Thrombospondin (TSP) is a secreted multidomain glycoprotein that was first discovered in platelets. The TSP family consists of five extracellular calcium binding proteins, TSP-1 through -5. TSP-1 has multiple functions including adhesion, proliferation, migration, angiogenesis and apoptosis. Recently, it has also been shown to regulate inflammation and is released during an acute phase of inflammation. In an animal model of acute lung injury (ALI), Rane laboratory demonstrated that TSP-1 was released in bronchoalveolar lavage fluid (BALf). It was also shown that Baclofen treatment of these animals was protective with concurrent inhibition of TSP-1 release. These findings led to the question, does TSP-1contribute to ALI? The goal of this research project was to isolate TSP-1 cDNA from monocytes and to subclone it into a pRSET vector and express and purify the TSP-1 protein. A complete TSP-1 gene was isolated; however, a truncated TSP-1 protein was purified as it may have degraded during purification. In the future, the purified TSP-1 protein will be administered intratracheally to rats to determine the effects of its administration on neutrophil recruitment in the BALf. Subsequent lung damage will be assessed by vascular leakage, H&E staining and TUNEL assays.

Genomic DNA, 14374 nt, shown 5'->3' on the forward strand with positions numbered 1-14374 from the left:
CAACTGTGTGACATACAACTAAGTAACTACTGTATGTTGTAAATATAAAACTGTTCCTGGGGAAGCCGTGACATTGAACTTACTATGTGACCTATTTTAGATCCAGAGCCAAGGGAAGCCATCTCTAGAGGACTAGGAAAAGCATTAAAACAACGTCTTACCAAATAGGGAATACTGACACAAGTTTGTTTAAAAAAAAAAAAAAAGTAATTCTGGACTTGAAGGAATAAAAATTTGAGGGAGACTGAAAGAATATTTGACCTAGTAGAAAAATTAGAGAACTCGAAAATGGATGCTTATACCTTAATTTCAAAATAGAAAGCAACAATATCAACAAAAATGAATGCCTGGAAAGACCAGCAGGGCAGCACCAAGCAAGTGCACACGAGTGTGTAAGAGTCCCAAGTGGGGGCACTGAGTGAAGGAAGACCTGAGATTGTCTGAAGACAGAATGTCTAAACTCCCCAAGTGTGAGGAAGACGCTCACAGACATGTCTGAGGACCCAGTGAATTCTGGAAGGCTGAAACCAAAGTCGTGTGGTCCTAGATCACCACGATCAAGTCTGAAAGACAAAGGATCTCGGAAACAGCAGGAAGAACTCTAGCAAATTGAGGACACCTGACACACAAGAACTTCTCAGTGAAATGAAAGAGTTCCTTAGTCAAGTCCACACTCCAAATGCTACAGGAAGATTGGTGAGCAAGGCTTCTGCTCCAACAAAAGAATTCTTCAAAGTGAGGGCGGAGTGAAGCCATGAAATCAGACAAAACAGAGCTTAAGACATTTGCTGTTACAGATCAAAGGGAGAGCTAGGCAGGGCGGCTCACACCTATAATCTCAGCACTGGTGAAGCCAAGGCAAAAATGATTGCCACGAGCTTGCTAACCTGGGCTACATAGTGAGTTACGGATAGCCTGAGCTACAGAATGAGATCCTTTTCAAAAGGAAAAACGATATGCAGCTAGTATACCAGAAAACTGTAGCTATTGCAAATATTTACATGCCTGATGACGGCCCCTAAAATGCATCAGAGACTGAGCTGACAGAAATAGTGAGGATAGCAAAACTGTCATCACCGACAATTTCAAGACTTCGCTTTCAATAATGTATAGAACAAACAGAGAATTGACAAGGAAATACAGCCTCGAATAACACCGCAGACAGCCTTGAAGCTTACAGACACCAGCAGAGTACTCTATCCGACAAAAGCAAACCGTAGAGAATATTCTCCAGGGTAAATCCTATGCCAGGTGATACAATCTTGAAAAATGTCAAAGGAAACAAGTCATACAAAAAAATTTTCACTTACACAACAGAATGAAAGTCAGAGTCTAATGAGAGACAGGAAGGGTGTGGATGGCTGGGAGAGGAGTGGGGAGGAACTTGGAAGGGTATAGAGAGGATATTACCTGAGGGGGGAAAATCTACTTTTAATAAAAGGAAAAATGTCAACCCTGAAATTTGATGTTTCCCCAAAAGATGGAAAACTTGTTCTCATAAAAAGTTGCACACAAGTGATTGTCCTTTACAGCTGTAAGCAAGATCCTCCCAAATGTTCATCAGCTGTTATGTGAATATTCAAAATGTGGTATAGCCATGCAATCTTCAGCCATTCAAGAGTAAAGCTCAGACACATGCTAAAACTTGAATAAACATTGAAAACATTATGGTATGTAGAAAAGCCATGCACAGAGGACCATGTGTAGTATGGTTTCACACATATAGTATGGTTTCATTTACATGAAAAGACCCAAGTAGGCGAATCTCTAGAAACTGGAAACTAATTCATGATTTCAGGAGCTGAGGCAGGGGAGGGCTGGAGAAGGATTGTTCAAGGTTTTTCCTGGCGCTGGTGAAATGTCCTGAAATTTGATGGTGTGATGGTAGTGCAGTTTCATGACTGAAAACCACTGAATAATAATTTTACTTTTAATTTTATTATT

Semester/Year of Award
Marcia M. Pierce
Restricted Access Thesis
Von Handorf, Christina, "Reverse Transcription PCR, Subcloning, and Bacterial Expression of Human Thrombospondin-1 (TSP-1)" (2013). Honors Theses. 75.